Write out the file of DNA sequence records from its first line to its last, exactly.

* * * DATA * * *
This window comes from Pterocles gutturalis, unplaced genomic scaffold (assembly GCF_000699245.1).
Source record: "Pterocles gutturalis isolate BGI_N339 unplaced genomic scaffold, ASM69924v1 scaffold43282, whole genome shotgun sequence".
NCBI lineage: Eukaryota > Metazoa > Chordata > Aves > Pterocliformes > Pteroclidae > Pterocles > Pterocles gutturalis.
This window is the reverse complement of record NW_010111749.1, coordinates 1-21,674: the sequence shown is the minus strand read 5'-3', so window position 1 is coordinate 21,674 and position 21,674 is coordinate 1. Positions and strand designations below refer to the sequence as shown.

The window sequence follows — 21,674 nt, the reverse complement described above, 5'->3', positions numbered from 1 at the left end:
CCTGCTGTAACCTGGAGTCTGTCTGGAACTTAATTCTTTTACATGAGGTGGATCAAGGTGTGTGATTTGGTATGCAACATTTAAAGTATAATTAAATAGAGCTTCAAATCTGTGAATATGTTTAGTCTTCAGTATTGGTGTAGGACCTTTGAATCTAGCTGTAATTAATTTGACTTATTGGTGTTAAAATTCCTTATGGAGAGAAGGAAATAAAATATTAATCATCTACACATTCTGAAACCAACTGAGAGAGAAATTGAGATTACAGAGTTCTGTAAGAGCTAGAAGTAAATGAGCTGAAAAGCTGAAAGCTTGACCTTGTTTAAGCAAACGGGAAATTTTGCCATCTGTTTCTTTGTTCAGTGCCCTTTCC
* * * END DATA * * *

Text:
This window comes from Pterocles gutturalis, unplaced genomic scaffold (assembly GCF_000699245.1).
Source record: "Pterocles gutturalis isolate BGI_N339 unplaced genomic scaffold, ASM69924v1 scaffold43282, whole genome shotgun sequence".
NCBI lineage: Eukaryota > Metazoa > Chordata > Aves > Pterocliformes > Pteroclidae > Pterocles > Pterocles gutturalis.
This window is the reverse complement of record NW_010111749.1, coordinates 1-21,674: the sequence shown is the minus strand read 5'-3', so window position 1 is coordinate 21,674 and position 21,674 is coordinate 1. Positions and strand designations below refer to the sequence as shown.

The window sequence follows — 21,674 nt, the reverse complement described above, 5'->3', positions numbered from 1 at the left end:
CCTGCTGTAACCTGGAGTCTGTCTGGAACTTAATTCTTTTACATGAGGTGGATCAAGGTGTGTGATTTGGTATGCAACATTTAAAGTATAATTAAATAGAGCTTCAAATCTGTGAATATGTTTAGTCTTCAGTATTGGTGTAGGACCTTTGAATCTAGCTGTAATTAATTTGACTTATTGGTGTTAAAATTCCTTATGGAGAGAAGGAAATAAAATATTAATCATCTACACATTCTGAAACCAACTGAGAGAGAAATTGAGATTACAGAGTTCTGTAAGAGCTAGAAGTAAATGAGCTGAAAAGCTGAAAGCTTGACCTTGTTTAAGCAAACGGGAAATTTTGCCATCTGTTTCTTTGTTCAGTGCCCTTTCC